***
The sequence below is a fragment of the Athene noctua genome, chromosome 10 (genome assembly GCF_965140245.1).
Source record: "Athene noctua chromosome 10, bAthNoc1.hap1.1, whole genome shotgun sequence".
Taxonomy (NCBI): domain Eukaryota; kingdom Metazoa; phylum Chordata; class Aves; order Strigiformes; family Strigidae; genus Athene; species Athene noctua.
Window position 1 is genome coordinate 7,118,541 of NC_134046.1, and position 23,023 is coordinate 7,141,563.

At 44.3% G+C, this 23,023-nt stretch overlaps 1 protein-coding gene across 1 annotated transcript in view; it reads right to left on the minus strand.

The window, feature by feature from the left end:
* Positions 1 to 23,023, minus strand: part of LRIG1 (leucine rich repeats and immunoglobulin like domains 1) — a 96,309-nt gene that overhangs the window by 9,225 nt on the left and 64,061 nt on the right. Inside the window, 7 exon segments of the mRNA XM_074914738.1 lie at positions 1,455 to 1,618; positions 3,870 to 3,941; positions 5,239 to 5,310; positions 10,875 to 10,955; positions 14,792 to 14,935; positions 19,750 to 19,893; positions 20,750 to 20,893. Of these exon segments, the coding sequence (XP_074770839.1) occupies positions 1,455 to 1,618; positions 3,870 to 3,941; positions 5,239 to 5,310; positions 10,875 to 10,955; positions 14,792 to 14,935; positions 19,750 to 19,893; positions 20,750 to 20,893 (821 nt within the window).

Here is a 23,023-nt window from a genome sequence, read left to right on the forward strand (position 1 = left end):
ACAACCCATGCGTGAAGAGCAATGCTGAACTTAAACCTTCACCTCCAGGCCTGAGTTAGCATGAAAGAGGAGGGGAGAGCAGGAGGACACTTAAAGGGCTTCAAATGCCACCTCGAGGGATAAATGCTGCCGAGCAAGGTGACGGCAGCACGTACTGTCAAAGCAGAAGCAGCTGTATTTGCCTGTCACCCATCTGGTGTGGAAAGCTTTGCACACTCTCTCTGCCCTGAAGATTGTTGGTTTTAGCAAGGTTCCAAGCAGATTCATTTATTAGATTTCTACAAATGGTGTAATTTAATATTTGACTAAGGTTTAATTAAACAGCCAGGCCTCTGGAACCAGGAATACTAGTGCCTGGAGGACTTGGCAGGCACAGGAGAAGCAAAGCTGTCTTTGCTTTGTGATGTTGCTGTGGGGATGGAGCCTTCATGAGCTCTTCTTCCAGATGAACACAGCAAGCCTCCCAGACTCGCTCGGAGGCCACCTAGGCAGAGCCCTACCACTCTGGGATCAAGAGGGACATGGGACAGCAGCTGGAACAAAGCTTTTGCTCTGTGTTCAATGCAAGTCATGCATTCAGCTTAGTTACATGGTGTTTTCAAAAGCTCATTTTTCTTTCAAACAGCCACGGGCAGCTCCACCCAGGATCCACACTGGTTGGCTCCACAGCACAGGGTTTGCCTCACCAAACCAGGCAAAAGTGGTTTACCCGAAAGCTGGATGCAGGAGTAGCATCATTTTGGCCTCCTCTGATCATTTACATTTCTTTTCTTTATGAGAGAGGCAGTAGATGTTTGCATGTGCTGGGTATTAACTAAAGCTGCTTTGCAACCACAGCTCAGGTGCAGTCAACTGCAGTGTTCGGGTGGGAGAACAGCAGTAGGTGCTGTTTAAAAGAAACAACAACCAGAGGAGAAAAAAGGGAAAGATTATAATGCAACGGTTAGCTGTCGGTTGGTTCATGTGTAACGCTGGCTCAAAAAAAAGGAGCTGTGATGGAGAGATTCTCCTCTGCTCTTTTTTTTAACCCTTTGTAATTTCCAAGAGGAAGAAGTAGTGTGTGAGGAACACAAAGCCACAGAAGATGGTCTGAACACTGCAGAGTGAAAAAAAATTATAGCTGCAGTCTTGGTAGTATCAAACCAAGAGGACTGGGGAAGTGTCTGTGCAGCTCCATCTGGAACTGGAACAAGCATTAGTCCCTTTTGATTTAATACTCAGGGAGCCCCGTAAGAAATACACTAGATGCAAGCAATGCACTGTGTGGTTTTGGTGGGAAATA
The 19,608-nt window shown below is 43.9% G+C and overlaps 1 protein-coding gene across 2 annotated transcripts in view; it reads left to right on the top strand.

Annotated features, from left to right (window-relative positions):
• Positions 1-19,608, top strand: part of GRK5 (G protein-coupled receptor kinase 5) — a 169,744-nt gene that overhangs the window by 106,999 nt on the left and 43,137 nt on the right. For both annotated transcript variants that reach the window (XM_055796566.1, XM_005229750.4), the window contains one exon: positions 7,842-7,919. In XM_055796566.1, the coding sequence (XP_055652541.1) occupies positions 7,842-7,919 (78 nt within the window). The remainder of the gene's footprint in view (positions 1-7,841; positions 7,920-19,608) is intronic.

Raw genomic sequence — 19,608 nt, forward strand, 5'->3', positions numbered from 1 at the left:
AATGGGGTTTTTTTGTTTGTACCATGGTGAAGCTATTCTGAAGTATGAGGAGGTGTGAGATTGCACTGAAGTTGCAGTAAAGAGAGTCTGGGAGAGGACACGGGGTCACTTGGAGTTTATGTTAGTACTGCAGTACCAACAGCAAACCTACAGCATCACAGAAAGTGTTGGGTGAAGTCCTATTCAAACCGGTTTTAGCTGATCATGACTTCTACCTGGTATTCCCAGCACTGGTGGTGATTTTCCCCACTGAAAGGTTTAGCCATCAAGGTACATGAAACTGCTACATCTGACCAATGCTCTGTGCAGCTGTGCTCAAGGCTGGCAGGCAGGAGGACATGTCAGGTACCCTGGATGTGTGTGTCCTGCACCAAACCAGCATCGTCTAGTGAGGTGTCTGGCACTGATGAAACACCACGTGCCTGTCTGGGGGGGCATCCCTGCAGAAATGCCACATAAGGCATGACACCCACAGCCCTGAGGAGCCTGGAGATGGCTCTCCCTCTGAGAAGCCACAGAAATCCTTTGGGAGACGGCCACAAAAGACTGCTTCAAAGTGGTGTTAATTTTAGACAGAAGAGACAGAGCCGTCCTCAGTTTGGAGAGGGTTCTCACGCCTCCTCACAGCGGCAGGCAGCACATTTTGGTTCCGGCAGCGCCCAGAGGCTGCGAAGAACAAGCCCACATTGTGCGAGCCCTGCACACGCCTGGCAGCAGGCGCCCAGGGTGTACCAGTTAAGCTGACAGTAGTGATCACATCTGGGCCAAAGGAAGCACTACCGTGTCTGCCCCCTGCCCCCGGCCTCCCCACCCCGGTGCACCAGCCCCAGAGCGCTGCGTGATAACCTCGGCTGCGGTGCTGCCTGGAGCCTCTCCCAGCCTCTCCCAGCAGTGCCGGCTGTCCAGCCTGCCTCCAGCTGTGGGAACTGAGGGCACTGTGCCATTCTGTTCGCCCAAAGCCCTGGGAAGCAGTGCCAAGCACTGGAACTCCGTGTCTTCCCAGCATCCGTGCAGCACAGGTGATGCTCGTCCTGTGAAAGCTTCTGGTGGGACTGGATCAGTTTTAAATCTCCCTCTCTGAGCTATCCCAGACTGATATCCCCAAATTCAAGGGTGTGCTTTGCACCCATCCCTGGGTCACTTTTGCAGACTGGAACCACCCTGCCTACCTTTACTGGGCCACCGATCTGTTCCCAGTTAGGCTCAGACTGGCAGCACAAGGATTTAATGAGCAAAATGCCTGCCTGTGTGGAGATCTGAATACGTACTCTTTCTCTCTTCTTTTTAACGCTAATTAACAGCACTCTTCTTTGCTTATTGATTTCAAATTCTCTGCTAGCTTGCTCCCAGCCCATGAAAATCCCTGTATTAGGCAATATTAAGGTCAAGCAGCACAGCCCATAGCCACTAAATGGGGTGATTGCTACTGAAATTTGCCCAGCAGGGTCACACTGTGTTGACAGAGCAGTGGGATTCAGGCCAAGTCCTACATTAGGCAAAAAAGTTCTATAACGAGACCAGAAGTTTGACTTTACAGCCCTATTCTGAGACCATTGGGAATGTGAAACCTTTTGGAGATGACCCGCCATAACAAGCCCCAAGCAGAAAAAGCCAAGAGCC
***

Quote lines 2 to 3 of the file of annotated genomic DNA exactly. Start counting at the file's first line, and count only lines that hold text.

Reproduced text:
Source record: "Athene noctua chromosome 10, bAthNoc1.hap1.1, whole genome shotgun sequence".
Taxonomy (NCBI): domain Eukaryota; kingdom Metazoa; phylum Chordata; class Aves; order Strigiformes; family Strigidae; genus Athene; species Athene noctua.